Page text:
This post feels like taking a step towards enlightenment.
I’m not being dramatic, but I came to a conclusion about something this past weekend I’ve previously not been able to nail down. Authenticity is one’s greatest virtue.
Let me set this up. I was Whatsapping with a guy I’d gone on a date with. He lives in Africa, working as a honeybee farmer in Tanzania. I know, that part is amazing. He’d listened to a podcast I’d been interviewed for and mentioned he’d found it very interesting. The only thing was, “The beginning sounded really scripted. The followup questions were more you. You know what you’re talking about so you should just let the ideas flow.”
I was livid.
How dare he give me this unsolicited feedback? If I wanted him to let me know his thoughts I would have asked. Telling me my interview sounded scripted made me feel unprepared and incapable. What’s even worse, it made me feel inauthentic.
I seethed about his podcast postpartum for several hours, then forgot about it. But knew it was worth noting. There is something more to this.
Garden State (2004) is one of the best movies of all time – my opinion. It touches on a moment involving Natalie Portman’s character Sam feeling unoriginal. She combated this by doing something that had never been done before to feel completely original again. My feelings about authenticity isn’t far off.
Recently an influencer I know beyond the Instagram lens posted a throwback selfie of her and her husband (while he was on his phone) during their honeymoon with a caption that read something along the lines of “I’m taking selfies while he’s making deals”. Knowing neither of them have real jobs to speak of, her feeble attempt to make it look like her husband was busy working on their honeymoon (firstly, what?? I would file for annulment on the spot) was, well, pathetic. It was a lie. Even if he was making a one off emergency call, why photograph to blast across to your 25k followers? LOOK HE’S WORKING! I SWEAR our parents didn’t pay for this ridiculous wedding followed by this even more ridiculous honeymoon.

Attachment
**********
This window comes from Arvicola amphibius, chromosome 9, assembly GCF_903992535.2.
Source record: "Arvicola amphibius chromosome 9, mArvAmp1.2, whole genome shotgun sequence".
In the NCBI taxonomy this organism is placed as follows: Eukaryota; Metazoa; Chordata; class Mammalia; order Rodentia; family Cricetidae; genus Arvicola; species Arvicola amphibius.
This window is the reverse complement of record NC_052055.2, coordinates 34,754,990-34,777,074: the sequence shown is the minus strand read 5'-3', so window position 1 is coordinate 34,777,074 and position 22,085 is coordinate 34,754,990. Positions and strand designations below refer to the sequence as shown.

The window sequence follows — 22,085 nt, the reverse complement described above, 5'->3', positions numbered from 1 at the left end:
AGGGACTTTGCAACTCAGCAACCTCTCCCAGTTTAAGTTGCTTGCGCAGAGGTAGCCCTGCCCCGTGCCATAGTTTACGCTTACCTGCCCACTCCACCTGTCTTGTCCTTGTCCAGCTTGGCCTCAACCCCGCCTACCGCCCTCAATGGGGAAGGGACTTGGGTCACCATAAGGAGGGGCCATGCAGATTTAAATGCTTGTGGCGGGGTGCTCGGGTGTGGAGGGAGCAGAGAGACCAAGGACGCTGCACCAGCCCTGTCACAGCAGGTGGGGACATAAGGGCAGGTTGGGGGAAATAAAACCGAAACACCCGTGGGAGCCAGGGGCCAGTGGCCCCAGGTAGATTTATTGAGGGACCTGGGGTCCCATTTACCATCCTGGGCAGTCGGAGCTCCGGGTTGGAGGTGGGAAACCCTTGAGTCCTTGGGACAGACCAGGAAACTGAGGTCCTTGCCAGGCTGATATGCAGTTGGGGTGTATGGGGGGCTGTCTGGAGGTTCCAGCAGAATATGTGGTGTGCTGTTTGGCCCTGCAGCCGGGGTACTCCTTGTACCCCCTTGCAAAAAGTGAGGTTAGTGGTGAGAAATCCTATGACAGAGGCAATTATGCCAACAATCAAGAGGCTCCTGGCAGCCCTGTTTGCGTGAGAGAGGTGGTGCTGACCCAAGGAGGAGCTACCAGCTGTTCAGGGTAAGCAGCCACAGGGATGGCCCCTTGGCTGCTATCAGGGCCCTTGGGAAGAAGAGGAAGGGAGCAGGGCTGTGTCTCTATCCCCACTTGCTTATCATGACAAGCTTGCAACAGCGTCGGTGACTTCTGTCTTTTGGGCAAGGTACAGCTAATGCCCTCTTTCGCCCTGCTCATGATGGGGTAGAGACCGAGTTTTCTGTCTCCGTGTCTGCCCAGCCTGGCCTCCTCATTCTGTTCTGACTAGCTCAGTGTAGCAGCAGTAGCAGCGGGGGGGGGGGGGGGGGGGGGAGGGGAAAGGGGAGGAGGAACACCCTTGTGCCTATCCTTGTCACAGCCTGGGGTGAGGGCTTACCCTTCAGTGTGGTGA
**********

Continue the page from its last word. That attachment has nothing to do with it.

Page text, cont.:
Haha – I went back to the post and one of the last of the 25 or so comments on the photo reads: “What does he do?” Obviously no one bothered responding to that.
Just be who you are! He doesn’t have a normal job, but there’s no need to project that he does. The whole situation was just… INAUTHENTIC.
I’m just going to keep citing instances when inauthenticity has made me question another person or even our friendship.
Over two years ago a friend of almost 15 years and I blanked one another. She was transitioning in her career and wasn’t working in an office full-time. In order to fully take the plunge into her new career, she was forced to work without pay for a while. I applauded this. She was living her truest life. But then she began to lie about it and the money she was making. She started a Twitter account and asked me for my expertise being a social media specialist. Within days she’d accrued over 2,000 followers. She’d only tweeted 17 times, most of which were retweets. I knew what this meant but I was tactful in how conveyed it to her – “Based on your current Twitter standing, it may look like you’re buying followers”. It wasn’t an insinuation that I knew, but constructive feedback on how to maintain an engaged base. She responded (or better yet, retaliated) by blocking me. When I asked her about it a few days later, she was all: “Oh, do you think Twitter is buggy and just does that?” No. No, I don’t think it just randomly blocks your followers.